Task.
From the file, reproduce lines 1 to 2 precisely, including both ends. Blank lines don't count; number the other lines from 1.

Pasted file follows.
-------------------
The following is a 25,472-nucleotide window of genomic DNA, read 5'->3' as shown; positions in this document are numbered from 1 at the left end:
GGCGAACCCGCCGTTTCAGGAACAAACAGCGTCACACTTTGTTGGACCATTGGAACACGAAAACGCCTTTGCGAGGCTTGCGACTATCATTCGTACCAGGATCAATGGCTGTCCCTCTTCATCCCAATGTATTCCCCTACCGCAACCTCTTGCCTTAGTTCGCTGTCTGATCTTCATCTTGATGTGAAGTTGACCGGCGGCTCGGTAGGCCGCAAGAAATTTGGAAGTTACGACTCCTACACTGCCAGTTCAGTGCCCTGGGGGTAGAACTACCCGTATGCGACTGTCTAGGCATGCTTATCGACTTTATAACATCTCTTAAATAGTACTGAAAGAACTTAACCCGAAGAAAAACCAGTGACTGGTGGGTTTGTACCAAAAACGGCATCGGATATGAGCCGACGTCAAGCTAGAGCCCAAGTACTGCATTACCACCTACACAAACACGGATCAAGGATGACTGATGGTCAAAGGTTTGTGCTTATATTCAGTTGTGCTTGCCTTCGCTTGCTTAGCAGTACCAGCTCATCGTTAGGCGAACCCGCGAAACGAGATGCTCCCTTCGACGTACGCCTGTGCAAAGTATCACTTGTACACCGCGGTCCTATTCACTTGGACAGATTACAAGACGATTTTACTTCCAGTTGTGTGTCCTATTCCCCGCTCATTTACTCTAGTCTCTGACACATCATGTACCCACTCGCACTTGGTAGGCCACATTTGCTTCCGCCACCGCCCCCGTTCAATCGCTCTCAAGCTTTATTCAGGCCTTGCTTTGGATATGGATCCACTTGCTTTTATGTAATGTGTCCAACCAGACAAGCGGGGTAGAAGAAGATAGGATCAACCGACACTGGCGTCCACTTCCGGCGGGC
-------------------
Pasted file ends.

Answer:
The following is a 25,472-nucleotide window of genomic DNA, read 5'->3' as shown; positions in this document are numbered from 1 at the left end:
GGCGAACCCGCCGTTTCAGGAACAAACAGCGTCACACTTTGTTGGACCATTGGAACACGAAAACGCCTTTGCGAGGCTTGCGACTATCATTCGTACCAGGATCAATGGCTGTCCCTCTTCATCCCAATGTATTCCCCTACCGCAACCTCTTGCCTTAGTTCGCTGTCTGATCTTCATCTTGATGTGAAGTTGACCGGCGGCTCGGTAGGCCGCAAGAAATTTGGAAGTTACGACTCCTACACTGCCAGTTCAGTGCCCTGGGGGTAGAACTACCCGTATGCGACTGTCTAGGCATGCTTATCGACTTTATAACATCTCTTAAATAGTACTGAAAGAACTTAACCCGAAGAAAAACCAGTGACTGGTGGGTTTGTACCAAAAACGGCATCGGATATGAGCCGACGTCAAGCTAGAGCCCAAGTACTGCATTACCACCTACACAAACACGGATCAAGGATGACTGATGGTCAAAGGTTTGTGCTTATATTCAGTTGTGCTTGCCTTCGCTTGCTTAGCAGTACCAGCTCATCGTTAGGCGAACCCGCGAAACGAGATGCTCCCTTCGACGTACGCCTGTGCAAAGTATCACTTGTACACCGCGGTCCTATTCACTTGGACAGATTACAAGACGATTTTACTTCCAGTTGTGTGTCCTATTCCCCGCTCATTTACTCTAGTCTCTGACACATCATGTACCCACTCGCACTTGGTAGGCCACATTTGCTTCCGCCACCGCCCCCGTTCAATCGCTCTCAAGCTTTATTCAGGCCTTGCTTTGGATATGGATCCACTTGCTTTTATGTAATGTGTCCAACCAGACAAGCGGGGTAGAAGAAGATAGGATCAACCGACACTGGCGTCCACTTCCGGCGGGC